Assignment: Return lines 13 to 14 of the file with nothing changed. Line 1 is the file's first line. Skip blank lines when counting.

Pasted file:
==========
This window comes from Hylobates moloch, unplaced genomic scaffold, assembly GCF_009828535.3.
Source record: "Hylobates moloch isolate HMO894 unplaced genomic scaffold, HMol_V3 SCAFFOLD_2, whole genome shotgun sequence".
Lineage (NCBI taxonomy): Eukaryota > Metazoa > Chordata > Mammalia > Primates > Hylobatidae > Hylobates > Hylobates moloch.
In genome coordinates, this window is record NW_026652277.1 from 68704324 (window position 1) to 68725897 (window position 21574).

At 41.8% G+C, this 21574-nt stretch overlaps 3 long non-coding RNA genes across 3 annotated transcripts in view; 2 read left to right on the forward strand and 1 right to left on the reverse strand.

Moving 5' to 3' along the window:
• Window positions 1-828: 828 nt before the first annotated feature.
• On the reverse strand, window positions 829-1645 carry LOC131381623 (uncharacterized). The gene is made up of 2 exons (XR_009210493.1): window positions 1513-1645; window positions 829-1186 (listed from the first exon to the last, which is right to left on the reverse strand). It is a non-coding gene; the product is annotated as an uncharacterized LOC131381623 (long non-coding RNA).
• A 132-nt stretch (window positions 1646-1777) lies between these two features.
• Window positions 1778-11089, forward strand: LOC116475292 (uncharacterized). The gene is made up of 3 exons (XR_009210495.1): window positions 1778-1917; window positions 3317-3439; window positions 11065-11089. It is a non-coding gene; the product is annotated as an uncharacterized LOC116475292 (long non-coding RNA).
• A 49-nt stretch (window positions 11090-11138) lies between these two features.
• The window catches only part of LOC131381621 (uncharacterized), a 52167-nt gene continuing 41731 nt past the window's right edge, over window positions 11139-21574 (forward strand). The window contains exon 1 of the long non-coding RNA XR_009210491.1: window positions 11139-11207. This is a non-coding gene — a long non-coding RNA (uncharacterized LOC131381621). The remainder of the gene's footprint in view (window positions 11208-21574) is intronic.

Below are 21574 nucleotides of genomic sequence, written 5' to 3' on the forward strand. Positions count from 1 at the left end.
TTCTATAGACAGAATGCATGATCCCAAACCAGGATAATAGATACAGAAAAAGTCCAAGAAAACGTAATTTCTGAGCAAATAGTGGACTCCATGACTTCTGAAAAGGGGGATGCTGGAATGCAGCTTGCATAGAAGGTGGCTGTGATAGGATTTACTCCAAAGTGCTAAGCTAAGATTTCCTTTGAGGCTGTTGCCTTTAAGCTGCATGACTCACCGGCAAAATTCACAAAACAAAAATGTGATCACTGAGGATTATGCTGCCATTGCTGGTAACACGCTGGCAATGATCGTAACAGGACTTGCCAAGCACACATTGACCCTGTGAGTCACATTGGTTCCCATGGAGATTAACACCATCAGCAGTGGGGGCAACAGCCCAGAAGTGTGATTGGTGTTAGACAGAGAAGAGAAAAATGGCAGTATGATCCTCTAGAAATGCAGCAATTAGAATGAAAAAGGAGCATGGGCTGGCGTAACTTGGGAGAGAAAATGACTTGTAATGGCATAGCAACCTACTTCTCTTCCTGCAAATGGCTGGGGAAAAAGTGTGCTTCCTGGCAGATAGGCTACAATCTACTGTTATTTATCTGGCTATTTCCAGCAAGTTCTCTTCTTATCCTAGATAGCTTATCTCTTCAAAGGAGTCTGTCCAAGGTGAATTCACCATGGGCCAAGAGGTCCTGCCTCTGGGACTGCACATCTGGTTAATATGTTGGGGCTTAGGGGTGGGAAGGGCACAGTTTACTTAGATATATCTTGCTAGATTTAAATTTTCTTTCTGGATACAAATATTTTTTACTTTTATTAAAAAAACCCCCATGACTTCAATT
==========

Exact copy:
Below are 21574 nucleotides of genomic sequence, written 5' to 3' on the forward strand. Positions count from 1 at the left end.
TTCTATAGACAGAATGCATGATCCCAAACCAGGATAATAGATACAGAAAAAGTCCAAGAAAACGTAATTTCTGAGCAAATAGTGGACTCCATGACTTCTGAAAAGGGGGATGCTGGAATGCAGCTTGCATAGAAGGTGGCTGTGATAGGATTTACTCCAAAGTGCTAAGCTAAGATTTCCTTTGAGGCTGTTGCCTTTAAGCTGCATGACTCACCGGCAAAATTCACAAAACAAAAATGTGATCACTGAGGATTATGCTGCCATTGCTGGTAACACGCTGGCAATGATCGTAACAGGACTTGCCAAGCACACATTGACCCTGTGAGTCACATTGGTTCCCATGGAGATTAACACCATCAGCAGTGGGGGCAACAGCCCAGAAGTGTGATTGGTGTTAGACAGAGAAGAGAAAAATGGCAGTATGATCCTCTAGAAATGCAGCAATTAGAATGAAAAAGGAGCATGGGCTGGCGTAACTTGGGAGAGAAAATGACTTGTAATGGCATAGCAACCTACTTCTCTTCCTGCAAATGGCTGGGGAAAAAGTGTGCTTCCTGGCAGATAGGCTACAATCTACTGTTATTTATCTGGCTATTTCCAGCAAGTTCTCTTCTTATCCTAGATAGCTTATCTCTTCAAAGGAGTCTGTCCAAGGTGAATTCACCATGGGCCAAGAGGTCCTGCCTCTGGGACTGCACATCTGGTTAATATGTTGGGGCTTAGGGGTGGGAAGGGCACAGTTTACTTAGATATATCTTGCTAGATTTAAATTTTCTTTCTGGATACAAATATTTTTTACTTTTATTAAAAAAACCCCCATGACTTCAATT